7.2.2 Identification and Reversal of Drug-Induced Coagulopathy


The number of patients on antiplatelet or anticoagulation therapies is increasing. A retrospective cohort study of trauma centers submitting data to the National Trauma Databank (NTDB) from 2002 to 2007 demonstrated an increase in vitamin K antagonists (VKA) use in the general trauma population from 2.3 % in 2002 to 4 % (p < 0.001) in 2006. In patients older than 65 years, the use of VKA increased from 7.3 to 12.8 % in the same period (p < 0.001). Pre-injury VKA use is age related with a sharp increase between the age of 45 and 70 years. Head trauma patients on VKA have an increased risk of intracranial hemorrhage. The younger patients on anticoagulants have a 50 % higher mortality [31]. Recent guidelines recommend emergency anticoagulation reversal with prothrombin complex concentrate (PCC) and vitamin K in trauma patients with major bleeding or cerebral hemorrhage who are on VKA treatment [3234]. PCCs are classified into three-factor and four-factor products. Three-factor concentrates have therapeutically useful level of FII, FIX, and FX; four-factor PCCs contain FII, FVII, FIX, and FX together with protein C and S. PCC is associated with a non-negligible risk of thrombogenicity and disseminated intravascular coagulation (DIC) [35]. Eight retrospective studies have evaluated the outcomes associated with pre-injury anticoagulation therapy in patients admitted for traumatic head injury. In two of these studies, the mortality was similar between the control and warfarin-treated patients; in the other six studies, there was an increased mortality in the warfarin-treated group compared to the control group [36]. While mortality has been shown to increase in patients with traumatic brain injury on VKAs, data for trauma patients without brain injury are less clear. “Time to correction of the INR” or “extent of correction of the INR” has been used as a surrogate outcome of clinical effectiveness rather than the cessation of clinical bleeding or mortality. Only one retrospective analysis could demonstrate that in trauma patients receiving warfarin, the addition of PCC treatment to fresh frozen plasma (FFP) and vitamin K results in a quicker INR reversal. However, no outcome improvement was observed [37]. Notwithstanding the lack of strong evidence, all international guidelines agree in recommending the use of PCC for the emergency reversal of vitamin K-dependent oral anticoagulation. According to the ECS protocol, patients with significant active bleeding known to be on VKAs should immediately receive 25 UI/kg of PCC even before INR results. PCC treatment will be subsequently adjusted according to INR results [38, 39]. The italian F.C.S.A. recommendations [40] for the management of intracranial hemorrhage have been endorsed to guide treatment once INR is known (Fig. 7.3).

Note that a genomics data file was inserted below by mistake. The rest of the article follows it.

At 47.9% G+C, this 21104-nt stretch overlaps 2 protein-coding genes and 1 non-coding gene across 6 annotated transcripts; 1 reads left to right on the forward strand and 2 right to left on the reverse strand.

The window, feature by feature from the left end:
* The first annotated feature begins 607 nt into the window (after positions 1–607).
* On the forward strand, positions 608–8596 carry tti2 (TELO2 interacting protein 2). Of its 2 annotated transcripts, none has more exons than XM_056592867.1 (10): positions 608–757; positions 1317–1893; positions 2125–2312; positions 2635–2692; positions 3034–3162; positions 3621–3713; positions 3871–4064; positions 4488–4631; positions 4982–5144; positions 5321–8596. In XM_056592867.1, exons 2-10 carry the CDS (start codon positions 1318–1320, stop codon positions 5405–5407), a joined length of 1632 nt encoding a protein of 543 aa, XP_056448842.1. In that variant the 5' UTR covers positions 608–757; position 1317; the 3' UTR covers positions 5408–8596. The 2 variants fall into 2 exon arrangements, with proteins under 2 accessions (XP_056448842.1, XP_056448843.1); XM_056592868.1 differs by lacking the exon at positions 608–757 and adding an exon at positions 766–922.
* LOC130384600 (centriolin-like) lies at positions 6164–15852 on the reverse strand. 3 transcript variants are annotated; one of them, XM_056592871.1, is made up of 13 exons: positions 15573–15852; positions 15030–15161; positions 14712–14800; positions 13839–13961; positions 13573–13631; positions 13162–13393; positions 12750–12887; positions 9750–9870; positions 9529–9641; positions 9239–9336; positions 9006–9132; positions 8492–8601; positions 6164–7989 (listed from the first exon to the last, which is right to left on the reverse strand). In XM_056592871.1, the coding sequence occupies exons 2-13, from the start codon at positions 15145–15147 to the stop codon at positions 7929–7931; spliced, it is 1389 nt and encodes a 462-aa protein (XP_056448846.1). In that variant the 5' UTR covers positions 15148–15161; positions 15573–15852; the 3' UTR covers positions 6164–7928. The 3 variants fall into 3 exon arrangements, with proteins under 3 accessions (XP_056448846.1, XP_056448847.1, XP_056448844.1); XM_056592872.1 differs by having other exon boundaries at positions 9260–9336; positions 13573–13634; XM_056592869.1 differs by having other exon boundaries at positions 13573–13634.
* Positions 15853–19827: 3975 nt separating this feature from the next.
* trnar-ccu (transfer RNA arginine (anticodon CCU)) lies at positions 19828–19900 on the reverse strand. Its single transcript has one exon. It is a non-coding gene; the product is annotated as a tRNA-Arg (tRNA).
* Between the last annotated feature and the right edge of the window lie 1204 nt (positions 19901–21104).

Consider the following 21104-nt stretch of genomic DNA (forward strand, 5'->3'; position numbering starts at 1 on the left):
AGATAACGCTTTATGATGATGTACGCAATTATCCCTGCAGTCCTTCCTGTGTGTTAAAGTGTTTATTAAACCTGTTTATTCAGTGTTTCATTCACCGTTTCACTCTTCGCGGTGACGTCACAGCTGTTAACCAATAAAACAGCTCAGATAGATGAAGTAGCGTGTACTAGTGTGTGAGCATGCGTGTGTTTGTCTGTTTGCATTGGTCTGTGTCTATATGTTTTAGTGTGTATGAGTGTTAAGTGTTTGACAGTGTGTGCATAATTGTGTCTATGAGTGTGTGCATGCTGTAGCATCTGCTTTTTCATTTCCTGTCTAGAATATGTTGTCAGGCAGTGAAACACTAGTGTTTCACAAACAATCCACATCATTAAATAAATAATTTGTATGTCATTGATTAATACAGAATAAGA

A326222_1_En_7_Fig3_HTML.jpg


Fig. 7.3
Anticoagulation reversal for bleeding patients on vitamin K antagonists (From FCSA recommendations [40], modified)

Recently, several new oral anticoagulants (NOACs) have been introduced in the clinical practice, and a few more are under clinical development. These drugs are thought to have a more balanced benefit/risk ratio and several advantages over warfarin: a rapid onset of action, a more predictable anticoagulant effect so that routine laboratory monitoring is not required, and minor food and drugs interactions. Moreover they may carry less hemorrhagic risks, particularly, less intracranial bleeding [41]. NOACs are still relatively known to the practicing community, and there is little or no evidence to guide practical management when patients present with acute bleeding. The use of NOACs as well as the strategies to reverse their effects in case of bleeding is addressed in a separate section of the book (Chap.​ 12). We will therefore focus on a few simple concepts important to manage trauma patients with critical bleeding. Major and/or life-threatening bleeding should be treated with immediate anticoagulant withdrawal. However, neither FFP nor cryoprecipitate is effective in reversing the anticoagulant effect of the new drugs [42]. A few studies have investigated reversal agents; all of these, except one, have used animal model to evaluate the role of different reversal drugs. The only human study focused on the effect of four-factor PCC on coagulation tests [43]. The use of activated charcoal has been suggested if oral drug assumption is within a couple of hours. High doses of 3-factor or 4-factor PCC are probably effective for the reversal of factor Xa inhibitor such as rivaroxaban, but not for thrombin inhibitor as dabigatran [44]. The Italian Federation of Thrombosis Centers produced a consensus document suggesting the use of hemodialysis as a therapeutic option in case of assumption of dabigatran and the administration of 4-factor PCC for the reversal of rivaroxaban in the one-shot dose of 50 IU/kg [45]. The European Guidelines suggest to start with a similar dose (25–50 IU/kg).